15. The character of tape or from offhand girl in a bar, to date, who growing older, the marriage, the children, a love the Chris, listening to on the phone, her grief when he returned from tours and was so detached, finding that he was more alive in Iraq and on tour?

16. The four tours? The development of war and resistance in Iraq? Insurgence? The American control? The clashes?

17. Chris as a sniper, his kills, the overview of his career? The setups, his accuracy, his nickname as Legend?

18. Chris is a person, his age, the experience of war, the effect of marriage, his fatherhood? Mentioning his father, his brother signing up, seeing his brother and his disillusionment, getting out?

19. The variety of incidents: in the house, the boy and his family, the interrogation, the pressure, information, the father going to the Butchers house, the
informant being killed? The peaceful meal, Chris finding the arms cache, the shootings, the funeral, the men in protest against the Americans? The little boy in the street, the victim of a sniper, picking up the weapon, Chris willing him to put it down?

20. The streets, search by door knock, the deaths, the Iraqi snipers, injuries and American deaths?

21. Chris at home, meeting the veteran he had saved and had lost his leg, thanks? Biggles, his being shot, in hospital, Chris’s visit, his death? Meeting the veterans? Chris going out with the veteran, the veteran killing him?

22. Action, on the roof, the wall with the gate, the sniper killing the Americans, at the wall, their looking in the wrong direction? The long distance, Chris taking him out? The orders not to, his comrades encouraging him? The invasion of the many soldiers, into the building, the fight, the shootings, the helicopter, the sandstorm, Chris and their holding the helicopter, his escape?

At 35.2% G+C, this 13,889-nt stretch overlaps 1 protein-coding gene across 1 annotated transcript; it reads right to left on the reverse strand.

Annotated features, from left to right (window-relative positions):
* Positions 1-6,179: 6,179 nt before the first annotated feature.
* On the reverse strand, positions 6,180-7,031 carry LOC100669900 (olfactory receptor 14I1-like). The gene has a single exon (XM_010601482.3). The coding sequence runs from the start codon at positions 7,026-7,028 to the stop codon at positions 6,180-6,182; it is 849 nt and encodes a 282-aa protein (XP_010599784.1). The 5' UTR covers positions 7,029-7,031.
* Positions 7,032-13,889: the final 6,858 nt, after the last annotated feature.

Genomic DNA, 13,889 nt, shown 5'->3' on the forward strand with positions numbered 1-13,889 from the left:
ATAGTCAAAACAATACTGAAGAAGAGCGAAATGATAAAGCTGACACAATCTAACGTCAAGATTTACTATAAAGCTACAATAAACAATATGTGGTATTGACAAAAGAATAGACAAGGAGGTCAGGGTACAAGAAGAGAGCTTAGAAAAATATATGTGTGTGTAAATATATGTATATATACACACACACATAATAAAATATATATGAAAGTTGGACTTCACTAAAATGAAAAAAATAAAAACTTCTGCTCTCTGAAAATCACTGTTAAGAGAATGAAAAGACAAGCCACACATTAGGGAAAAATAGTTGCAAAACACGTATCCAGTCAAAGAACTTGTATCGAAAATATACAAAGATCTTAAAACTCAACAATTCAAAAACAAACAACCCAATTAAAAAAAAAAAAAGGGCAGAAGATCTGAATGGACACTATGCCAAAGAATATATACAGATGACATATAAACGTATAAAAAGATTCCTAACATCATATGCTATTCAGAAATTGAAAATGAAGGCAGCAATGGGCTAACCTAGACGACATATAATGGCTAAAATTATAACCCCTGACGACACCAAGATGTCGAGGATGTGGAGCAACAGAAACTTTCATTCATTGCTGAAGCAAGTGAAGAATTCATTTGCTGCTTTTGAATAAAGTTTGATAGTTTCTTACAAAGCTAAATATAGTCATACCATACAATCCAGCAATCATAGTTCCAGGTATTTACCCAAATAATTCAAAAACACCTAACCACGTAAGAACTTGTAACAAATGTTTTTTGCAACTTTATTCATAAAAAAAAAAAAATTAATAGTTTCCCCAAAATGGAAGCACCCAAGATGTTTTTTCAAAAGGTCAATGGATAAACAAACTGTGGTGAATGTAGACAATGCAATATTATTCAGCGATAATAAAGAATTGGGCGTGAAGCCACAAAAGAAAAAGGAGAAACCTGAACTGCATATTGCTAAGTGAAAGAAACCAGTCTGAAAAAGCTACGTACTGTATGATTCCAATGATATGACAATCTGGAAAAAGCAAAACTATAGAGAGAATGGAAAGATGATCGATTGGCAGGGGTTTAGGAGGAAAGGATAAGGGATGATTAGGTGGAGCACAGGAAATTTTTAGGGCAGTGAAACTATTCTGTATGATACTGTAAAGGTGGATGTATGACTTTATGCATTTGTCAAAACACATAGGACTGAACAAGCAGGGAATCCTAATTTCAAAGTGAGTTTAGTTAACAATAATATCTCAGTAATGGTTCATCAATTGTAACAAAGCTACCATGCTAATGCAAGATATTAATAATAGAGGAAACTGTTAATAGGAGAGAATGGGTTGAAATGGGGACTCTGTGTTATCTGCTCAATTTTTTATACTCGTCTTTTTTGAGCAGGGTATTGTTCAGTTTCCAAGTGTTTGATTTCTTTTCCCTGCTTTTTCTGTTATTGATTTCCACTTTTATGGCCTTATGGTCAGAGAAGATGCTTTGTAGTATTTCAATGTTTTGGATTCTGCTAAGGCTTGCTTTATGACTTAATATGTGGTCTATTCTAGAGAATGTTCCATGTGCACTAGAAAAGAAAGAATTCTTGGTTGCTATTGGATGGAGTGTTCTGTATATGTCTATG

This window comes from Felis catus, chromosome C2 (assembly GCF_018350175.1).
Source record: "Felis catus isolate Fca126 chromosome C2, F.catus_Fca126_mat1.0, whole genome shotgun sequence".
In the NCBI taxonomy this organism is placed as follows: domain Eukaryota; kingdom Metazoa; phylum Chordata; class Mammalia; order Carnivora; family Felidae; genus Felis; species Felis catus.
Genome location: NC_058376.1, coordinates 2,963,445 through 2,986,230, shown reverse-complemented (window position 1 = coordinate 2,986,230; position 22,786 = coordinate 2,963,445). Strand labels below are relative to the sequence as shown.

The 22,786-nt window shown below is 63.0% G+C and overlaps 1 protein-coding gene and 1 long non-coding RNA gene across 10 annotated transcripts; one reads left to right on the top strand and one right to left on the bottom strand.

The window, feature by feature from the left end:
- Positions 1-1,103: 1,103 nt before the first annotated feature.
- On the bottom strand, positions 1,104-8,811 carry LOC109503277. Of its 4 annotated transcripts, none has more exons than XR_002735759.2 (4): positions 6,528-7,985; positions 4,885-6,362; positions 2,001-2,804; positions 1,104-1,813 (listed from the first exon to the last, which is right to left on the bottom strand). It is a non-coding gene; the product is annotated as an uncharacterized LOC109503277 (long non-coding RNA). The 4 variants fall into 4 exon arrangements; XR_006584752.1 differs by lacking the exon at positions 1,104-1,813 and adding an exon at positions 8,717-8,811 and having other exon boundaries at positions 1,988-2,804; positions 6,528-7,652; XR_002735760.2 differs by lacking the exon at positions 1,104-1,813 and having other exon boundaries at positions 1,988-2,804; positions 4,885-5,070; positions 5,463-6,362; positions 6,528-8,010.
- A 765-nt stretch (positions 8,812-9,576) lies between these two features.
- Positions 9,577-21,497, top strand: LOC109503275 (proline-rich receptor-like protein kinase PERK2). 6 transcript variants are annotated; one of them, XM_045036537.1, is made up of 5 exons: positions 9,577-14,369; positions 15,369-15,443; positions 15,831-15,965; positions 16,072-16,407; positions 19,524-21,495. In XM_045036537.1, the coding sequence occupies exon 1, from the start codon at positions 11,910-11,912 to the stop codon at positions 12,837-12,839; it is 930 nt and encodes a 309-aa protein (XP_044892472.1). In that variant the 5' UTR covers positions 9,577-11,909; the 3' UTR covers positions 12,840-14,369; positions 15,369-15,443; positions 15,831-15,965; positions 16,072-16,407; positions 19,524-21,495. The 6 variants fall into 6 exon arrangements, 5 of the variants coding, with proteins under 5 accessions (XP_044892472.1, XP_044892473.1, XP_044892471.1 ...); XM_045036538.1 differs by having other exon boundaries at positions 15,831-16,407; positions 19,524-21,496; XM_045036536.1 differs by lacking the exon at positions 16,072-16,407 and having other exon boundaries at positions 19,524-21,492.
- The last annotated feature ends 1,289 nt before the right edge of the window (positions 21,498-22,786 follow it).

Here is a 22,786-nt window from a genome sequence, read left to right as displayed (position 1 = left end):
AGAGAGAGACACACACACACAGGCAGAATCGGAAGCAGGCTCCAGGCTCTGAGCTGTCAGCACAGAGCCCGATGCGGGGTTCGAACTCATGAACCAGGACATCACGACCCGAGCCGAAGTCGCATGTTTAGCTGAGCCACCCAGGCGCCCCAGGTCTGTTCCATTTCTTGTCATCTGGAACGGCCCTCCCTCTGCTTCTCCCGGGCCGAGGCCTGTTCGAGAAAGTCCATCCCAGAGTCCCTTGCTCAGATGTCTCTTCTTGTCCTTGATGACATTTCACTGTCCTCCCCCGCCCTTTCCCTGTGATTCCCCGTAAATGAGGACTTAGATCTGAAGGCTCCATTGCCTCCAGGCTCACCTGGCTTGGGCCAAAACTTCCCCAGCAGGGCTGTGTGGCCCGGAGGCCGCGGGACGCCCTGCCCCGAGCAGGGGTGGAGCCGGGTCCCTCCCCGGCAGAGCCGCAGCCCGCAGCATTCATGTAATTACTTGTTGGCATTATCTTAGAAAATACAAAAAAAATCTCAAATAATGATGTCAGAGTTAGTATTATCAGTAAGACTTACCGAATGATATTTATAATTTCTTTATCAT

23. His return home, going to the bar, phone call, delaying? In the backyard and the threat of the dog and his reaction? Going to the psychologist, and
questions? Visiting the vets?
24. Clint Eastwood and the politics of the Middle East wars, of the American presence, dealing with the locals, the antagonism, calling them savages? The
screenplay not being explicitly anti--Islam? Koran and Bible? Chris proud, ready to meet his meet his creator?

25. His whole life before him, the irony of his being killed by a soldier? The epilogue ceremonies, ritual and salute?

Created by: malone last modification: Monday 16 of February, 2015 [23:04:55 UTC] by malone

Language: en